KINGSWEAR residents will have to wait to see if their objections to a £200,000 signal box office block will be upheld or turned down.
South Hams Council planners have decided to organise a full site visit before making a decision.
Opponents to the two-storey building at the Kingswear steam train terminus believe the building should never have been erected in its present location.
They claim they have not been consulted by the Dartmouth Steam Railway and River Boat Company and maintain it was built without planning consent.
The steam railway company has always insisted it did not need planning consent because, as a statutory undertaker, it can build whatever it wants on its own land which is the track between Paignton and Kingswear.
This was confirmed to them by South Hams Council, but the company was later told its permitted development rights did not apply, in this instance, because the land was in, or close to, an area of outstanding natural beauty.
After a year of pressure from residents, the company filed a retrospective application for the signal box building and another one for removing more than 30 metres of listed rail track.
Dr Richard Rawlins, the secretary of the Kingswear Action on Rail and Riverboat Development action group, told South Hams Council's planning committee: "This block, on this site, on this scale is unnecessary.
"The aim of development in conservation areas is to preserve and enhance the area. This development doesn't. It has led to the loss of public view which has resulted in loss of amenity to the general public, visitors and residents and listed railway track."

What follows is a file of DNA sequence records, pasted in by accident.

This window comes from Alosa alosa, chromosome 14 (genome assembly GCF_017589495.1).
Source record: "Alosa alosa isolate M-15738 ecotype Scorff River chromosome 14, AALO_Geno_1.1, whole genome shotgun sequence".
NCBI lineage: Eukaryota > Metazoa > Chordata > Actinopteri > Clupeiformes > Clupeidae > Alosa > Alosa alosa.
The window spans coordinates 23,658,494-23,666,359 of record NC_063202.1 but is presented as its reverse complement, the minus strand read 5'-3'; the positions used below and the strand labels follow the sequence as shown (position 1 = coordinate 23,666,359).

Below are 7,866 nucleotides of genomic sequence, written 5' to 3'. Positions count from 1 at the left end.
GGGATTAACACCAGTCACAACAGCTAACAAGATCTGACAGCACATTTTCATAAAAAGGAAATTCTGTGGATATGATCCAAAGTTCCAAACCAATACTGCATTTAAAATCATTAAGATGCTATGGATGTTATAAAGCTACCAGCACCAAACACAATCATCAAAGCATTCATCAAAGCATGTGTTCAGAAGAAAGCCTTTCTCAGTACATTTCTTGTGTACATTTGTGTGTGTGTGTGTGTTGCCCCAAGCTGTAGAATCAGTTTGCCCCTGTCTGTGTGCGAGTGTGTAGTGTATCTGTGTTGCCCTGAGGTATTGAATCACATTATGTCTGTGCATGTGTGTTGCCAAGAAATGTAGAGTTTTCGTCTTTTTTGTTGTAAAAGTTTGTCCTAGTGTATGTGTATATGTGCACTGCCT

He added: "Whose evidence and opinion do you prefer? The vast array of objectors with no vested interest other than to preserve our conservation area and listed buildings, or officers who have been consistently wrong on these particular issues?"
Annie Lovell, of Kingswear Parish Council, added: "This building has taken away the lovely view across the River Dart and of Dartmouth from Kingswear.
"We can no longer see the river. We can no longer watch the Dartmouth Regatta from the pub or watch what is going on the river. There was no need for this building to be where it is. It could have been in Churston or Paignton."
Andrew Pooley, managing director of the railway company, said the firm had spent £200,000 on the building to make sure it was sympathetic to the area while allowing for a better control and management of the 850,000 passengers per season who go from the steam train on to the riverboats across the Dart.
He told the planning meeting: "As a business we contribute some £46million to the local economy and employ 60 full time staff and 40 regular seasonal staff.
"We are the biggest regional attraction in term of footfall."
Following issues about some of the documents filed as part of the application and a defeated 21-day adjournment vote, councillors voted 14 to seven for a full site visit, which is now scheduled for Monday.